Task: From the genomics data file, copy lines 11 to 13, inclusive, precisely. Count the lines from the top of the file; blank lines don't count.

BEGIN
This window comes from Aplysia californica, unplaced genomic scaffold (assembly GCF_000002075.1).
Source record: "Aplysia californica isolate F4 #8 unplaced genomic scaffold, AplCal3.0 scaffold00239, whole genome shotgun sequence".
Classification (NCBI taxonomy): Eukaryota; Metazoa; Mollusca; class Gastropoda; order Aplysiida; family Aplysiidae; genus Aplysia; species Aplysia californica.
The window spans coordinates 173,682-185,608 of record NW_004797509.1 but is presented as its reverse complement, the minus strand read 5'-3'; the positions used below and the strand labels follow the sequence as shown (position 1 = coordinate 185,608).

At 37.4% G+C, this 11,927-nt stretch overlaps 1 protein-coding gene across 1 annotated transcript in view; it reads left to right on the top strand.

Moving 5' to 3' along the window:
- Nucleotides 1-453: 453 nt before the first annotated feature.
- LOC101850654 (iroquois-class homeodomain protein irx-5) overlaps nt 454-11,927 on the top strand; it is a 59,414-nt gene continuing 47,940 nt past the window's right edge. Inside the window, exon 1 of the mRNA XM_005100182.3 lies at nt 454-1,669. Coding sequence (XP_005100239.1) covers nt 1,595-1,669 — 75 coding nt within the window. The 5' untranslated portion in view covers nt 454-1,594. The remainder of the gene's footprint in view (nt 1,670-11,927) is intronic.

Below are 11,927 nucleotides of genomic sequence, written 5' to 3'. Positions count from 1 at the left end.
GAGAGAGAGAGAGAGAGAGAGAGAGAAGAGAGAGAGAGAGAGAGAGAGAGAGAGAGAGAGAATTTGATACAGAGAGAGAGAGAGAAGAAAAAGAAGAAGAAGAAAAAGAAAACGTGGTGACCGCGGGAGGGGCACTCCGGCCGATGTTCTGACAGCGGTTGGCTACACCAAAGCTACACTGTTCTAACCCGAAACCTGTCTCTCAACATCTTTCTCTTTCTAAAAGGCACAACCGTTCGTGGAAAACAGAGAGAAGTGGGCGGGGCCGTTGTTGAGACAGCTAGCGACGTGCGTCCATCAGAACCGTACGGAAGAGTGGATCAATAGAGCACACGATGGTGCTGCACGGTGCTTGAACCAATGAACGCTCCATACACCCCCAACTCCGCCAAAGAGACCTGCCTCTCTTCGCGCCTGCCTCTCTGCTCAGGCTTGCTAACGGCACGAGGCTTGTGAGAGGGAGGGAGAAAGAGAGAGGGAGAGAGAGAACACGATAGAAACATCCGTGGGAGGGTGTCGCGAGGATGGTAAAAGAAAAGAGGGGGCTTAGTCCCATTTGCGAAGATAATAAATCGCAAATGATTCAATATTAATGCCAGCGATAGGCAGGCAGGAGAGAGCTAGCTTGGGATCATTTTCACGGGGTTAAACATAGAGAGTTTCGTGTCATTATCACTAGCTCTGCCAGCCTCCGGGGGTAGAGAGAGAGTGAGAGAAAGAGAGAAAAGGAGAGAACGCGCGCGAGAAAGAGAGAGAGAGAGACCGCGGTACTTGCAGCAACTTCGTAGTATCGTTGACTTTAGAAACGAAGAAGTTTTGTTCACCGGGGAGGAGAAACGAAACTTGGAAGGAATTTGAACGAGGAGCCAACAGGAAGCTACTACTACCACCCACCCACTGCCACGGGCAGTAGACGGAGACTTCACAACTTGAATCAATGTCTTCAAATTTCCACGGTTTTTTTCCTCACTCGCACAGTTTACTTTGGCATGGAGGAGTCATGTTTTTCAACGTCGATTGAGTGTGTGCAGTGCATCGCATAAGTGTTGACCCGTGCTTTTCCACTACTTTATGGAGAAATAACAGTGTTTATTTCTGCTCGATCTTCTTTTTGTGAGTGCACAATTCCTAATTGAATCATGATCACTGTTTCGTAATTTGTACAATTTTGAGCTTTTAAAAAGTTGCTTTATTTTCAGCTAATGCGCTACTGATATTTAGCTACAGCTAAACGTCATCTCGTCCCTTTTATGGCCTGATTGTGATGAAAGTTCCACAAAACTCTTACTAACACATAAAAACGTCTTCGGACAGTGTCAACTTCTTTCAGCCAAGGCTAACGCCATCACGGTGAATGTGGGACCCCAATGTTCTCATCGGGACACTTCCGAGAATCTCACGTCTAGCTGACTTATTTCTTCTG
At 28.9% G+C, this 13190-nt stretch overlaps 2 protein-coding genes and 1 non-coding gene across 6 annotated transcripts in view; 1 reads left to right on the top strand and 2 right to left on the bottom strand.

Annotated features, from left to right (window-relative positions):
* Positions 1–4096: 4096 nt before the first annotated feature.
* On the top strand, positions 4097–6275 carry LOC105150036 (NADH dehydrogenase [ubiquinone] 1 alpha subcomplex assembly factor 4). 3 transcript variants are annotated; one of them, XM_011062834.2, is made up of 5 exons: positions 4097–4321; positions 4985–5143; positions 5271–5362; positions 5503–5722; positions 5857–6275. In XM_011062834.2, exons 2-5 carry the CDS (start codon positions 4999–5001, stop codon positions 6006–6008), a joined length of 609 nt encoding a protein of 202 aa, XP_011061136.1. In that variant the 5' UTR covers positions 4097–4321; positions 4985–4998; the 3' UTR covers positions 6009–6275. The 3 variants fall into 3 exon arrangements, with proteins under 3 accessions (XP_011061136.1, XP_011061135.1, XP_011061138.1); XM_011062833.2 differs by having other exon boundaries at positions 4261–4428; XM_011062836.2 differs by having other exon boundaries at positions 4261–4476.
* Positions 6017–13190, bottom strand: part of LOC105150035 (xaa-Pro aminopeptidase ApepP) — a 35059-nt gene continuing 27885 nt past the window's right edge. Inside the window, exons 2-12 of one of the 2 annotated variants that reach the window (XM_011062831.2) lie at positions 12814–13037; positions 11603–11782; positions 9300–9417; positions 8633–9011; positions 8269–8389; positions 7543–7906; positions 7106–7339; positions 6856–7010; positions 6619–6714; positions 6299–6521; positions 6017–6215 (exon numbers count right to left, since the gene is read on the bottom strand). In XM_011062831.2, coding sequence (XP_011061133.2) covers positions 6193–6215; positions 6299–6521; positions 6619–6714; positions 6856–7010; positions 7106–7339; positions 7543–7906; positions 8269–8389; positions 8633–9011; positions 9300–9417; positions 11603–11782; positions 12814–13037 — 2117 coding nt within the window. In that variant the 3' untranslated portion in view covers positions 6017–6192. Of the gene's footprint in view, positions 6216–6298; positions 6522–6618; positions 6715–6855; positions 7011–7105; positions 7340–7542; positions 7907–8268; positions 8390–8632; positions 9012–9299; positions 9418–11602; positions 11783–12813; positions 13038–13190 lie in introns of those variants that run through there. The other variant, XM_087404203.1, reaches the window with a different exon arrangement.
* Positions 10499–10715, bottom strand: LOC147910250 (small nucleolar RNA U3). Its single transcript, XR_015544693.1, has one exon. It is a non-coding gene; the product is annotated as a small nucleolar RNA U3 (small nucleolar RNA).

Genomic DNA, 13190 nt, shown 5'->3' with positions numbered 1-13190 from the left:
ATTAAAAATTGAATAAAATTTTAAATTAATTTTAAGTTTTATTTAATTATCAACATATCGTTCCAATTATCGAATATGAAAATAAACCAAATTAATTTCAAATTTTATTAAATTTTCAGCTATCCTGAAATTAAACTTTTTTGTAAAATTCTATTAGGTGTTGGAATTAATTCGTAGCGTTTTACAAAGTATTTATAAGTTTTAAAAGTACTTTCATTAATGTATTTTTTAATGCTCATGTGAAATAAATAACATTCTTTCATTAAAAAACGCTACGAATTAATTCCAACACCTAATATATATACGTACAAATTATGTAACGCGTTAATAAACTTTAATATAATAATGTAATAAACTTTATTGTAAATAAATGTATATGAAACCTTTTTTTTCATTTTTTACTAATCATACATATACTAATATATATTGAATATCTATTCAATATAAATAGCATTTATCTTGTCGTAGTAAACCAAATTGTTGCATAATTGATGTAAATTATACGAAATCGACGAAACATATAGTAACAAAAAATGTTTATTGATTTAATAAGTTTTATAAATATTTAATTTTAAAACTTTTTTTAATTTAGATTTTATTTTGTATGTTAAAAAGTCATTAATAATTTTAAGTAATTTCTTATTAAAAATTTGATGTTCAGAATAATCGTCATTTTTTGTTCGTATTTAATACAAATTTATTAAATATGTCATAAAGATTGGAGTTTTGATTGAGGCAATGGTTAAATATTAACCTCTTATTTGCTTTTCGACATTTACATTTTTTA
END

At 28.9% G+C, this 13190-nt stretch overlaps 2 protein-coding genes and 1 non-coding gene across 6 annotated transcripts in view; 1 reads left to right on the top strand and 2 right to left on the bottom strand.

Annotated features, from left to right (window-relative positions):
* Positions 1–4096: 4096 nt before the first annotated feature.